I just watched a movie called A Simple Curve, a terrific Canadian film based in New Denver, British Columbia. It’s the story of a twenty-seven year old wondering whether he really belongs in the place where he grew up. I can relate to the story: twenty-five, trying to find a belonging place, seeing if the one I come from will do.
I submitted a scene outline to my writing group last week. It was one of those things that I wasn’t sure I really did, pressed send on an email that contained the scene outline of my novel. I woke up the next morning feeling like something had shifted (my first kiss? did I really land in Paris?). I bared some soul that day last week when I sent out a scene outline of my first novel. I exposed the inner workings of the fears I am experiencing, fears I’ve loosely tied up into a plot outline. What hidden secrets are exposed in those lines? What Freudian themes do you see in the dreams I’ve told you?
But when I met with my writing group it became clear I hadn’t shown them anything. The resounding question from the members of my writing group were this one: what is it your character wants? She needs some motivation! And though I tried to answer under my breath (as though it was just a line I had left out), I found I couldn’t. My character, I wanted to say, is me. What she wants is obvious, isn’t it?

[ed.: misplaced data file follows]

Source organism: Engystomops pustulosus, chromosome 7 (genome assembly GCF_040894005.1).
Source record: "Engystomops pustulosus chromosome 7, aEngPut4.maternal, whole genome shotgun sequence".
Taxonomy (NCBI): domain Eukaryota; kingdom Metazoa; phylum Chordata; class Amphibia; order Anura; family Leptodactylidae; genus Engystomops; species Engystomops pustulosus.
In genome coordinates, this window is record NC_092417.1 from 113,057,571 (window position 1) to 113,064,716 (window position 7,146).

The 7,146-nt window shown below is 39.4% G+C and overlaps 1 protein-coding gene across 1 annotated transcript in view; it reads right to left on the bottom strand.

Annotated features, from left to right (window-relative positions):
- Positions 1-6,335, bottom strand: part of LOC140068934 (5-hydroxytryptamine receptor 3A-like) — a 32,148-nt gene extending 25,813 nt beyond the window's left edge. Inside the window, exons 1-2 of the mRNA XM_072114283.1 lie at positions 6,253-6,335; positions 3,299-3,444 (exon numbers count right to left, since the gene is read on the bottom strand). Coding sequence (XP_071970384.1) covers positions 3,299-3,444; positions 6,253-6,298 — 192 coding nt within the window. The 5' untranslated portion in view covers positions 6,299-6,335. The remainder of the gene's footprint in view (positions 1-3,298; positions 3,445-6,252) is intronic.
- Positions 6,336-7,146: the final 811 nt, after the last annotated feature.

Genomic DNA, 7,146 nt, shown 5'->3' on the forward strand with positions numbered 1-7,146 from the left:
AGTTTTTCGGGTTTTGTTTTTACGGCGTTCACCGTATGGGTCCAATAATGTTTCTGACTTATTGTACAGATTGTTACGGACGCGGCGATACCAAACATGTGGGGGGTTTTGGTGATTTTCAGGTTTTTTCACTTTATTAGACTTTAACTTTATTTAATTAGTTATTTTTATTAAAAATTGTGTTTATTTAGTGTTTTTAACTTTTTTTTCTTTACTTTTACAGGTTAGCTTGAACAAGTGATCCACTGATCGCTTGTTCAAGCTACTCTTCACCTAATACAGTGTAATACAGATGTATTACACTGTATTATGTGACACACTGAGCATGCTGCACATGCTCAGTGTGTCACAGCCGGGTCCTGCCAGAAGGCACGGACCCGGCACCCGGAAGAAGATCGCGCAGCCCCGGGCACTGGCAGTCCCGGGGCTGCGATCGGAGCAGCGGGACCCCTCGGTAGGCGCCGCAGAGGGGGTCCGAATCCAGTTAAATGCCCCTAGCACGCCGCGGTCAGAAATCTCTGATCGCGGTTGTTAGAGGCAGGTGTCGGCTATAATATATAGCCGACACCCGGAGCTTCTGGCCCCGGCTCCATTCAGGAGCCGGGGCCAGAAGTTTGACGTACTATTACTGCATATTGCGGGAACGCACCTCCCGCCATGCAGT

But I wrapped the motive of my character all up in a life-dream, in the idea that there is something special out there waiting for her, and that she needs to discover it. But is that a motivation, a concrete thing she can achieve at the end so the reader can put down the book? A life-dream is not the respect of her family, it’s not the love of her boyfriend, it’s not the security and fulfillment of a well-paying, meaningful job. My character wants a life-dream and I can’t even define that to you!
I’ve been writing a novel over and over again for the past three years , and only two months ago did I decide to sit down and write a plot outline. That’s what my mid-twenties seem to be (your mid-twenties seem to be, our mid-twenties we are told are supposed to be): a series of repeated mistakes, a learning curve that rather than arcing like a rainbow, falls off at places as we give up on things we tried and realized weren’t us. I’m happy I’m not giving up on this novel, that I’m not giving up on writing. Though I’m taking sojourns away from it, into the land of the real world, I’m always curving back, trying to straighten my life out into a straight line I know it’s not supposed to be.